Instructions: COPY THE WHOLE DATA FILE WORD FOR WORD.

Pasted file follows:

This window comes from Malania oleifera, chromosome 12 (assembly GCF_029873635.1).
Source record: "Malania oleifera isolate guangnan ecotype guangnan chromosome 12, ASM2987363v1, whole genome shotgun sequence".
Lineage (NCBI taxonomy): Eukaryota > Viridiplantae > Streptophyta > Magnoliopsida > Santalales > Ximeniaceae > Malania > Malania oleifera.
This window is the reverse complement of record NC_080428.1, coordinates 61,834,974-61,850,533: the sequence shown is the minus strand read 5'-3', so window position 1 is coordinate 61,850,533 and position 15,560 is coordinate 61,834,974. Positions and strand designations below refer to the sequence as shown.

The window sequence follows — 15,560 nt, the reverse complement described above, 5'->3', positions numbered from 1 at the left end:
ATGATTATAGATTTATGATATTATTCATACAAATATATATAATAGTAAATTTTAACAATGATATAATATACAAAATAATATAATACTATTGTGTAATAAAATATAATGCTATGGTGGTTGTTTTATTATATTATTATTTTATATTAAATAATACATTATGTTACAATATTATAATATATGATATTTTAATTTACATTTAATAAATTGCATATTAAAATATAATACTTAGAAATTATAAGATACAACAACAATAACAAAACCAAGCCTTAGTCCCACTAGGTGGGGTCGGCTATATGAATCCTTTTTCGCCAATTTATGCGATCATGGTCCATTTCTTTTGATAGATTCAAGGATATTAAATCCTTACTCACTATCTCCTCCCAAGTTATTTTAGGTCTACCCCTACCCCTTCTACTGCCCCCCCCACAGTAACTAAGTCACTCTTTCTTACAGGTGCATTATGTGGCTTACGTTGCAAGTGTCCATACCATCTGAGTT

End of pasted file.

This window comes from Malania oleifera, chromosome 12 (assembly GCF_029873635.1).
Source record: "Malania oleifera isolate guangnan ecotype guangnan chromosome 12, ASM2987363v1, whole genome shotgun sequence".
Lineage (NCBI taxonomy): Eukaryota > Viridiplantae > Streptophyta > Magnoliopsida > Santalales > Ximeniaceae > Malania > Malania oleifera.
This window is the reverse complement of record NC_080428.1, coordinates 61,834,974-61,850,533: the sequence shown is the minus strand read 5'-3', so window position 1 is coordinate 61,850,533 and position 15,560 is coordinate 61,834,974. Positions and strand designations below refer to the sequence as shown.

The window sequence follows — 15,560 nt, the reverse complement described above, 5'->3', positions numbered from 1 at the left end:
ATGATTATAGATTTATGATATTATTCATACAAATATATATAATAGTAAATTTTAACAATGATATAATATACAAAATAATATAATACTATTGTGTAATAAAATATAATGCTATGGTGGTTGTTTTATTATATTATTATTTTATATTAAATAATACATTATGTTACAATATTATAATATATGATATTTTAATTTACATTTAATAAATTGCATATTAAAATATAATACTTAGAAATTATAAGATACAACAACAATAACAAAACCAAGCCTTAGTCCCACTAGGTGGGGTCGGCTATATGAATCCTTTTTCGCCAATTTATGCGATCATGGTCCATTTCTTTTGATAGATTCAAGGATATTAAATCCTTACTCACTATCTCCTCCCAAGTTATTTTAGGTCTACCCCTACCCCTTCTACTGCCCCCCCCACAGTAACTAAGTCACTCTTTCTTACAGGTGCATTATGTGGCTTACGTTGCAAGTGTCCATACCATCTGAGTT